ITHACA, N.Y. — This past December, it felt like Ithaca and Seattle switched places. They got the cold and the snow, we got the 40s and 50s with day after day of low-hanging clouds, fog and dreariness. Not necessarily saying one’s better than the other, but that’s just been the weather pattern as of late.
However, things will change for the upcoming week, if a more seasonably cold but sunnier pattern takes the reins for the week ahead. We’ll want to keep an eye on a storm system passing through Thursday night into Friday, but otherwise it’s looking like an unexciting week weather-wise, and that’s a-okay.
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Cold air continues to enter the region behind an area of low pressure now centered over the Atlantic Ocean near Nova Scotia. Temperatures range from the mid-teens in the North Country to the mid-50s in New York City this afternoon, a rapid enough change that some ice advisories were posted out of concern that standing water could quickly freeze over this afternoon.
The storm system has been able to tap into some oceanic moisture, and the orientation of the counter-clockwise rotating low is elongated SW-NE, meaning that the flow of moisture is from the northeast, with an overall eastward motion in tandem with the storm. In other words, there isn’t a ton of moisture making it this far west of the storm, and the fetch isn’t favorable to pick up lake effect enhancement.
Therefore, the amount of snow expected from today and tonight isn’t much, about an inch in most areas, with slightly higher amounts in general as one heads northwest. The snow showers will taper off after midnight tonight, with maybe another half inch of snow, and temperatures are quickly sliding back with the northerly winds, down to the mid teens for lows tonight.
Monday will be a very cold day, likely the coldest we’ve had so far this winter. High pressure over Quebec will be bringing in cold air from the northeast, while a developing storm system dropping several inches of snow over the Mid-Atlantic will enhance the flow. They will work in tandem like a pair of gears turning with each other, the northerly flow is enhanced in a reverse “S”-shape. Highs Monday will only be in the low 20s, and it will feel about ten degrees cooler with that northerly wind. The winds will slacken Monday night as the Mid-Atlantic storm and Canadian high shift, leaving calm air and a frosty night with partly cloudy skies and a low in the mid teens – were it not for building southerly flow later in the night, it could easily be colder.
Tuesday will be quieter and milder as high pressure builds in over the Southern Appalachians, bringing in a southerly wind. It will be dry with a few passing clouds and highs in the upper 30s. Tuesday night will be partly cloudy with lows in the upper 20s.
The high shifts into the Atlantic Wednesday, and a developing low pressure storm system over the Upper Midwest will enhanced the rear-flank southerly flow in the clockwise circulation of the high. The enhanced southerlies will bring temperatures into the low 40s Wednesday, as well as mostly cloudy skies ahead of the storm system. Wednesday night will see the storm pass to the north, with the cold front coming through in the early hours of Thursday morning. Expect a few rain showers turning to snow showers after midnight, but no significant amounts are expected – there’s not much moisture and the system doesn’t look that strong in the models. Lows will be in the mid 20s with mostly cloudy skies.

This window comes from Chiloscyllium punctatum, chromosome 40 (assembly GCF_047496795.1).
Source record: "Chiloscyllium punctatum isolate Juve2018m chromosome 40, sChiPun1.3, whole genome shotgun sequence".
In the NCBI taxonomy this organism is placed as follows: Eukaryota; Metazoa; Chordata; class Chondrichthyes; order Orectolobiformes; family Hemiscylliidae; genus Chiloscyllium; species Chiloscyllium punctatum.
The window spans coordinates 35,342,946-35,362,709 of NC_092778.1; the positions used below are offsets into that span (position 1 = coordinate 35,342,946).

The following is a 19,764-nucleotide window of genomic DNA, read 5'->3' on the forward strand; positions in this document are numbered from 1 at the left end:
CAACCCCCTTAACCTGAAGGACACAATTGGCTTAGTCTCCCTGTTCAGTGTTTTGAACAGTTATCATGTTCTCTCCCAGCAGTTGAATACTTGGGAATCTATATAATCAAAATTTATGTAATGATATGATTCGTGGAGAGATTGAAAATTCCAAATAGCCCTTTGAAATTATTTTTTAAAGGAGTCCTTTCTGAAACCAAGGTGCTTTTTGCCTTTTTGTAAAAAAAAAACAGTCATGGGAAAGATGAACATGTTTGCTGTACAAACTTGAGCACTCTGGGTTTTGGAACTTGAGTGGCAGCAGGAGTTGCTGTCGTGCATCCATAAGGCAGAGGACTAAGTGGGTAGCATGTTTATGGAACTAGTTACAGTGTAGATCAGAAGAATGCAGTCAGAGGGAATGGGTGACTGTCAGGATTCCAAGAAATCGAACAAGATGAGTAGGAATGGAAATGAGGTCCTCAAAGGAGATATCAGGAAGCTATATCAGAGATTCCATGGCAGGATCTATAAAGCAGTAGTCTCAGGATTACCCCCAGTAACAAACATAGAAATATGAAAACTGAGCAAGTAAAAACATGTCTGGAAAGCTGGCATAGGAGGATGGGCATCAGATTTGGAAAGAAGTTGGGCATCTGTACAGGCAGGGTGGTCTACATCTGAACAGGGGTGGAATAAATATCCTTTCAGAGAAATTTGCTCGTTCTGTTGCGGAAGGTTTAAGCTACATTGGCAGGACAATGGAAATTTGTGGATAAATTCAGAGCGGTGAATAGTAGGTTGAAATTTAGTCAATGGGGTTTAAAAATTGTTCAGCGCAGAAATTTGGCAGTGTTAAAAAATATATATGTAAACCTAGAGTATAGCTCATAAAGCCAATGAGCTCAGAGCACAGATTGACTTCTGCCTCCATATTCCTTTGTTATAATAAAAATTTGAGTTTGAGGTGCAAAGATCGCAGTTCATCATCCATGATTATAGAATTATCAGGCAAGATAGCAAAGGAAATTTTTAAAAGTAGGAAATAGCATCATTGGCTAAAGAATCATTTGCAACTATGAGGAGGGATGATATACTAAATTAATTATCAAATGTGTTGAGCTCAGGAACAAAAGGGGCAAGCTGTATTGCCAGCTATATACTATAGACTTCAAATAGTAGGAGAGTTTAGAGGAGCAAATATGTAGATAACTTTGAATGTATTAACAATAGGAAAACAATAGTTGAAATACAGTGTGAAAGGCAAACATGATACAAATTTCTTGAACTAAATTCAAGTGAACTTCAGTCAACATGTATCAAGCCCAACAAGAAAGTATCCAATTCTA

Thursday is somewhat complicated because of a developing coastal storm system off the Mid-Atlantic and tracking northeastward. Phasing (intermingling/merging) with the Canadian low from Wednesday doesn’t seem likely until both are far to the east. The questions are really how strong the coastal storm can get and how tightly it hugs the coast, which the models don’t have strong agreement on – the closer and the stronger it is, the more likely we see a significant event. Right now, that seems the less likely possibility, but keep an eye on the forecast. For now, the forecast calls for mostly cloudy skies during the day and highs in the mid 30s, with scattered light snow showers overnight, and a low in the lower 20s.
Regardless of what happens Thursday and Thursday night, the low will drive northwesterly flow across the Southern Tier Friday, which will be supplanted by a high pressure system over the Ohio River Valley. This will result in a cold, unsettled day with some lake-effect snow showers downstream of Lake Ontario, and highs in the upper 20s under mostly cloudy skies. Friday night will be cold with a few lingering snow showers, mostly cloudy skies and lows in the mid teens.
The weekend is looking seasonably cold Saturday with dry conditions, partly cloudy skies and highs in the low 30s. Saturday night will see a few isolated flurries and lows in the lower 20s. A developing storm system Sunday will bring southerly winds into Ithaca and Tompkins County, with rain and snow showers and highs in the lower 40s.
The models show a potent cold snap with an Arctic high invading the Great Lakes and Northeast early next week, and lingering for several days as a ridge upstream over the Great Plains is reinforced by warmer air and in turn reinforces the trough of cold air over the Eastern United States. For what it’s worth, as an Arctic high, there will be very little moisture and the air will be very stable, so it will be drier than normal as well as colder the normal for mid-January.